“Yes. He’s the glue. Not to worry though, let’s see, I have several other messages here. He’s resigned because having his bottom pinched is not part of his job description. He also resigned because helping Pedro the Waiter to escape to the potting shed is not part of his job description. …
“Is Pedro…” Rory asked.
“The really cute one, yes,” Lorelai continued. “Michel has also resigned today because helping Pedro the Waiter to escape from
the potting shed is not part of his job description. Also because too many brightly colored shirts hurt his eyes. Also because calming insane chefs who attack guests because they sent out for pizza is also not part of his job description. One day I expect he’ll resign because working is not part of his job description.”
“So,” Rory asked as the door to the Gilmore manse closed behind them and they started for the jeep, “how many times did Michel call tonight?”
“Oh, twenty-three or four.”
“I see. I thought you were enjoying the fish course a lot more than usual.”
Emily Gilmore waited until Richard had retired to the den with a cigar and a book, then she made her way down to the basement, slid the secret panel back, lit the candles and knelt before the vivarium, spoke the incantation, tapped on the glass. The Egyptian cobra shifted, raised its head and looked at her.
“I fed them the tarts, milord. They ate them without qualm.”
“Good,” the snake replied. “We are making progresss.”
“I think we need to do something about the inn, though. She is taking the most absurd circumstances in stride. Instead of causing stress it is providing stability.”
“Do what you think bessst. But sssstep carefully, Emily. I senssse a powerful force in the Hollow tonight. We mussst do nothing to draw itsss attention until we know itsss intentionssss.”
“And the girl?”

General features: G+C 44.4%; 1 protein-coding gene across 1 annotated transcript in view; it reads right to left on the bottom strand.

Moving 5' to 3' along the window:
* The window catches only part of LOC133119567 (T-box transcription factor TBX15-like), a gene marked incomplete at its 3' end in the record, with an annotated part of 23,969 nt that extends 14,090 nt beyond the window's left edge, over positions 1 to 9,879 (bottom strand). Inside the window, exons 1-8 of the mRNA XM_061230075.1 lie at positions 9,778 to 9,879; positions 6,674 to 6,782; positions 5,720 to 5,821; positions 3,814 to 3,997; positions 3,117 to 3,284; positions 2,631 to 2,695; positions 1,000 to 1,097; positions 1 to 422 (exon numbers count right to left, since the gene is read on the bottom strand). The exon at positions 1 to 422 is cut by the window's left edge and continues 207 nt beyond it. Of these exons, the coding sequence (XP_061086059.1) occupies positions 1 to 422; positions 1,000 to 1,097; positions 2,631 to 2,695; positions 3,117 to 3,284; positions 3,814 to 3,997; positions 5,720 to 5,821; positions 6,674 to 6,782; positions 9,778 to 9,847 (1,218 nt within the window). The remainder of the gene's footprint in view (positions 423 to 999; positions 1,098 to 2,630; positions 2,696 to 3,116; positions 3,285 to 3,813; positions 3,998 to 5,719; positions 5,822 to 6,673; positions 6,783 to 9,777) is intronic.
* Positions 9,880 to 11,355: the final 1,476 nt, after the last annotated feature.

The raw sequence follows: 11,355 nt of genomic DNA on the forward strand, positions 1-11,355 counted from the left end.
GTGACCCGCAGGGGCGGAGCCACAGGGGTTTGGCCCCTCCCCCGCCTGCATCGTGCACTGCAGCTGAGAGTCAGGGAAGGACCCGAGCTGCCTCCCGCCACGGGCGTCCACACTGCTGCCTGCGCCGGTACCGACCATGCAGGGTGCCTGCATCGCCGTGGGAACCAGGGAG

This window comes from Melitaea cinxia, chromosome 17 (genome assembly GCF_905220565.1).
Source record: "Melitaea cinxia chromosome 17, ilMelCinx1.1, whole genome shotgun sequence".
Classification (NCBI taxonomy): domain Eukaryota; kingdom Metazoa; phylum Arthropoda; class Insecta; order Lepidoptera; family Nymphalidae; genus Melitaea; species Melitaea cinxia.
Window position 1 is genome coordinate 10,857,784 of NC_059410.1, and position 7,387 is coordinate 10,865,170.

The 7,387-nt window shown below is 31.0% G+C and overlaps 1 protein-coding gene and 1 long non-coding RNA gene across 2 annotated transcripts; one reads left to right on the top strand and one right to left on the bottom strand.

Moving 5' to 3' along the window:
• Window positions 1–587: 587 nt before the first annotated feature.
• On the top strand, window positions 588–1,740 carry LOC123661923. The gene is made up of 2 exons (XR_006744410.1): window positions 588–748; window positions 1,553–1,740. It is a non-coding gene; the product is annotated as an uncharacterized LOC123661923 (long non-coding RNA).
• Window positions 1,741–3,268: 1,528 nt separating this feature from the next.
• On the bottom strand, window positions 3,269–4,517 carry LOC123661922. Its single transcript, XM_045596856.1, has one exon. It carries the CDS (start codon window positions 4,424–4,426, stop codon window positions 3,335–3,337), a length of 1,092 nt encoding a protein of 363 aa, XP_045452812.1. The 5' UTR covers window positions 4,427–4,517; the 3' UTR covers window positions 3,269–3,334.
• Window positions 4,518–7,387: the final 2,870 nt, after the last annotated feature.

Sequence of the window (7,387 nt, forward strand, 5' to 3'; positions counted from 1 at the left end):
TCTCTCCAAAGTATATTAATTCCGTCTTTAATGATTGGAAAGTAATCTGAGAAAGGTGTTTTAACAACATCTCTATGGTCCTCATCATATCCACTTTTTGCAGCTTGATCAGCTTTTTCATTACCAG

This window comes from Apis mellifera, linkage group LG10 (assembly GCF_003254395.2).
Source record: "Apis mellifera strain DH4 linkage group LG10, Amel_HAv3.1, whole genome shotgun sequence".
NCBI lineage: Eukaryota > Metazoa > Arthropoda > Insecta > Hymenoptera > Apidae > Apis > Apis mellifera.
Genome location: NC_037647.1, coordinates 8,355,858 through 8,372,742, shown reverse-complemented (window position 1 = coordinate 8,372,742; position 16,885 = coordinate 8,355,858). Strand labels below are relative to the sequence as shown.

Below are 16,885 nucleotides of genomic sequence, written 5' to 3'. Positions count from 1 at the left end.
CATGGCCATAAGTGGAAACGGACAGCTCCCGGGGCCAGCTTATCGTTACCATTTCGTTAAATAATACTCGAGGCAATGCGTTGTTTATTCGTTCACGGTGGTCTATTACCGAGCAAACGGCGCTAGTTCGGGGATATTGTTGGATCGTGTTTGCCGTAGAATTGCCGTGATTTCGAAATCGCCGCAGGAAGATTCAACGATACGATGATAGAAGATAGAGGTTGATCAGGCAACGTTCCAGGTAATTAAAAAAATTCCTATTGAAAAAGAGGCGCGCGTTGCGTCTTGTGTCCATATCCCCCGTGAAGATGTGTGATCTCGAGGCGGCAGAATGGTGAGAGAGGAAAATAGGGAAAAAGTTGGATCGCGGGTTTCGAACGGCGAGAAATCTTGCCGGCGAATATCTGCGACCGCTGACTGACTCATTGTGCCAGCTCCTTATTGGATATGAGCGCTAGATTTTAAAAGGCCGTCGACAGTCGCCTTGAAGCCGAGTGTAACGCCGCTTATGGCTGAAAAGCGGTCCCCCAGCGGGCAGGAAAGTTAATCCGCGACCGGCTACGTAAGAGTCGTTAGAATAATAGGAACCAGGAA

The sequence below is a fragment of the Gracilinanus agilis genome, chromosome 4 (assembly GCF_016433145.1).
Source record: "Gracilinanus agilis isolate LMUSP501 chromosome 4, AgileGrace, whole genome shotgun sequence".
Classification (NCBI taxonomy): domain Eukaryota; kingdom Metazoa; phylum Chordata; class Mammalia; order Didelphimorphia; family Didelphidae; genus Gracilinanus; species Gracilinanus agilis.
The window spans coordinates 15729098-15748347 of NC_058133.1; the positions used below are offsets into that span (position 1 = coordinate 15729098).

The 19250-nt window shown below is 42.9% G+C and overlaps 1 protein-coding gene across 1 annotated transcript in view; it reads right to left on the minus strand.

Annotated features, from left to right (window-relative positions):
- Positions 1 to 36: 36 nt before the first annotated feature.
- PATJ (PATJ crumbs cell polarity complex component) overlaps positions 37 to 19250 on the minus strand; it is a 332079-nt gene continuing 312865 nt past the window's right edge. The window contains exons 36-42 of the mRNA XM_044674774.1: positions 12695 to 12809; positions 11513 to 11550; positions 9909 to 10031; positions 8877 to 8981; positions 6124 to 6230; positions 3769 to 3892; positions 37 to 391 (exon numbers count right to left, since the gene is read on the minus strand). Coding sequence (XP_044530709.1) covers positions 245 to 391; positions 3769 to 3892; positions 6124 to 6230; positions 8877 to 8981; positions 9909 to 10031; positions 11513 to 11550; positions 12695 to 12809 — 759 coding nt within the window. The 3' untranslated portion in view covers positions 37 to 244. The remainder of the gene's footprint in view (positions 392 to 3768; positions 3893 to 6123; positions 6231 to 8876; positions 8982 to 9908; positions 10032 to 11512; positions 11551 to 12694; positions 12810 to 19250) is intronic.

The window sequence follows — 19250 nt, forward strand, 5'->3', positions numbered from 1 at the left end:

“Fine. Well done. I am pleasssed.”
“These are very strange peoples,” Michel said again, to himself, because by now he was the only willing to listen to his complaints, no matter how justified.
The door opened and more new guests came in. What a surprise. Women in black leather. Men with eye-patches and gaudy shirts. At least these women didn’t look like they’d gotten dressed with the assistance of two strong men and blacksmith.
The first couple came forward. Perhaps things were looking up, the man had the sense to appear to be almost as embarrassed as he should be, the woman appeared to be more amused than permanently aroused. He decided to dispense with the curt “Yes?” he’d been reduced to earlier and gave the full greeting,
“Good evening, welcome to the Independence Inn. I am Michel, how may I be of service?”
“Hey, Michel,” the man answered, “you got reservations for Al Jenkins and Charity Wigglesworth….”
“Al Jenkins and who?” yelped one of the other women who’d just come in, the one with the blonde hair showing under her slightly askew black wig.
“Yeah, yeah,” Charity answered, “Wes thought he was being funny.”
“Well, I’ll be. Who knew Wesley had a sense of humor.”
“Yes,” Michel said, consulting the reservations list, “here we are. Are you living or lifestyle?”